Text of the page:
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Is Cabernet-Syrah the Next Pinot Noir?
Geyserville | CA
GEYSERVILLE, CA, February 6, 2006 Kerry Damskey, internationally respected winemaker and co-owner of PALMERI, is advancing a new category with his first proprietary blend of Cabernet Sauvignon and Syrah, a 2002 vintage from the Stagecoach Vineyard in Napa Valley. Although the blend has been done for decades in Australia, this is a new concept in California. It is also similar to the Super Tuscans made in Italy from Cabernet and Sangiovese, he explained. At the forefront of this fusion of flavors in California, Damskey is taking the Australian model to a higher level with pedigree mountain fruit, small lot fermentation and punch-downs done by hand. "The combination excites me because it gives a lush cedar, tobacco Cabernet component with the exuberant blueberry fruit and slightly savage, leather character of Syrah."
California Cabernet-Syrah blends are a fusion of the New World and the Old World, sometimes called Super Rhones or New World Syrahs. "It's kind of a ying-yang phenomenon", said Damskey. "Cabernet can be rich, dense, like a meal in itself. Syrah is typically edgy, sometimes a bit harsh, and magically the two together transform into a softer, more exotic, feminine style of wine. In light of the recent fame of Pinot Noir, reputed for its feminine qualities, this new and innovative varietal blend may be the next trend to appeal to the American taste."
Cabernet Sauvignon has been the king of red wine since the inception of the state's wine industry, however the popularity of Syrah is still relatively recent. Brought to California in the 1860s along with other varieties, Syrah languished and basically disappeared. The recent trend in Syrah's reputation is reflected in the planted acreage of this grape variety that originated from the Rhone region of France. In 1977, there were approximately 83 acres planted to Syrah in the entire state according to the California Grape Acreage Report. Fewer than 1,000 acres were planted to Syrah in 1992, increasing to more than 17,500 acres presently planted in California.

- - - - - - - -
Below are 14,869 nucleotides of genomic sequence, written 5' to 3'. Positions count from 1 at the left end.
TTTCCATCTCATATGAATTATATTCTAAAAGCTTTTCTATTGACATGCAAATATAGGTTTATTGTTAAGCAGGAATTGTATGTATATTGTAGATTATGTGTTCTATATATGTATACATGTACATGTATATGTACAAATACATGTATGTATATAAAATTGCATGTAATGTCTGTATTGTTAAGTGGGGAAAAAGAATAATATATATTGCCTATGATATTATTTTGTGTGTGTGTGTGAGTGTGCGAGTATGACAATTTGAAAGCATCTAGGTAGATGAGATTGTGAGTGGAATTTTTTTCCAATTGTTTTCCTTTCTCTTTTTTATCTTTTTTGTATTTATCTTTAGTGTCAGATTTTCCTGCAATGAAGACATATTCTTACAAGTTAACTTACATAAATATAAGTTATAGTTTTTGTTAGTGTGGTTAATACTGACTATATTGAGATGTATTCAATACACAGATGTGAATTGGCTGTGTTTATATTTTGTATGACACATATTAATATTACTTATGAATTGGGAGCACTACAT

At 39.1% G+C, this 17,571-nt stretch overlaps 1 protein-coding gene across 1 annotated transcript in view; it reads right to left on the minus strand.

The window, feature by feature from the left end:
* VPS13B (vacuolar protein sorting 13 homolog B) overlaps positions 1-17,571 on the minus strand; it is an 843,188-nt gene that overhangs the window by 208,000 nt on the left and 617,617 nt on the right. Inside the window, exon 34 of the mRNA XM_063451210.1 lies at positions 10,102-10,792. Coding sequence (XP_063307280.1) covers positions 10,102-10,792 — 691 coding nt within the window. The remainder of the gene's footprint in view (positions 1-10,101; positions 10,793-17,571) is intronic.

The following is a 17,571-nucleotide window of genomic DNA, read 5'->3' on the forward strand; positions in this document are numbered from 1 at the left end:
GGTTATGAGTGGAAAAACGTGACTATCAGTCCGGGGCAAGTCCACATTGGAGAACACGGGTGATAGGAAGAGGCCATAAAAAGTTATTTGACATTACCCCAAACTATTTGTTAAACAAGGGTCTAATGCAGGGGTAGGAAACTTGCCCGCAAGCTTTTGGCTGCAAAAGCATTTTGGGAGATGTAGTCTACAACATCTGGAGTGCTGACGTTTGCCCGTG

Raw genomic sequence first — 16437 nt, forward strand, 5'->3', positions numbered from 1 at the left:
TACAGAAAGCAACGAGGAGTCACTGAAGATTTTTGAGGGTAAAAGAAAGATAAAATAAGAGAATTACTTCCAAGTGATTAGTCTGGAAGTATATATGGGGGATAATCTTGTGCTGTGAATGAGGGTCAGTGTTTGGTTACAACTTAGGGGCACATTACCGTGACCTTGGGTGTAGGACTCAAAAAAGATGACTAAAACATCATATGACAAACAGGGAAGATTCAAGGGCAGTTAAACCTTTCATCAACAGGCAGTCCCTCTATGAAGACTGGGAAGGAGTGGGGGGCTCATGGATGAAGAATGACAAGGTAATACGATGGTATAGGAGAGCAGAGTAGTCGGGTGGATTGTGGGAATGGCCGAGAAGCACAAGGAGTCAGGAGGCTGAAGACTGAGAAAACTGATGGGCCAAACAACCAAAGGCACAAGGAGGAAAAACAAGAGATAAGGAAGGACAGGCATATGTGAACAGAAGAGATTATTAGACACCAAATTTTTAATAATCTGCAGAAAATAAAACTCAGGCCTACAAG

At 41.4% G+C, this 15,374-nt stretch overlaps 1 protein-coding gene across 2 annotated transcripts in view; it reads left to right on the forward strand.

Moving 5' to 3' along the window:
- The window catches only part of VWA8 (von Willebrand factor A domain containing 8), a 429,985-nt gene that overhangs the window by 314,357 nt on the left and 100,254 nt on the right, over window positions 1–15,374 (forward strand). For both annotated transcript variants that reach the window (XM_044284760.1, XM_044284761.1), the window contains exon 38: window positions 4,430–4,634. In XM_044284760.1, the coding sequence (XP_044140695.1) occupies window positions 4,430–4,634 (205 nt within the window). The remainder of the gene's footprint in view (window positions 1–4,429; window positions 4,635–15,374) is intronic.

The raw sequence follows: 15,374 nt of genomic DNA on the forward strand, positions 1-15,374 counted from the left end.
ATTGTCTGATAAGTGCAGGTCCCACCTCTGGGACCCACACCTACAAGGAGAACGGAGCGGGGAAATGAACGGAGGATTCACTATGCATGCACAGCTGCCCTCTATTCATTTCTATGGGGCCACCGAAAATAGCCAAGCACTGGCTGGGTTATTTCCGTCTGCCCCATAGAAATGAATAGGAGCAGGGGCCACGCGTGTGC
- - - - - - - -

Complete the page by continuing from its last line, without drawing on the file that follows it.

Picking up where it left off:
The PALMERI 2002 Stagecoach Vineyard Cabernet-Syrah has the elements of a Napa Valley hillside Cabernet - lively aromas of cedar with tobacco, cocoa and coffee, tight texture and intense tannins - coupled with a fuller black fruit component, white pepper and nutmeg spiciness, and broad, supple but distinguished tannins from the Syrah. "One of the benefits of blending Syrah with Cabernet that are both grown in a vineyard located at 1,700 feet is to add lushness to what could otherwise be quite stark mountain tannins," said Damskey.
The marriage also softens and tames the concentration of the Cabernet, opening it up to the opulent Syrah fruit. "The Syrah really helps define the wine, even though it makes up just a little over one third (32 percent) of the blend," he stated. "In the nose, the Cabernet seems to dominate, but in the mouth, the palate definition is driven by the Syrah." Purple-black in color, full and voluptuous, the wine is a sensory experience of nuances and levels of flavors that will develop and age gracefully.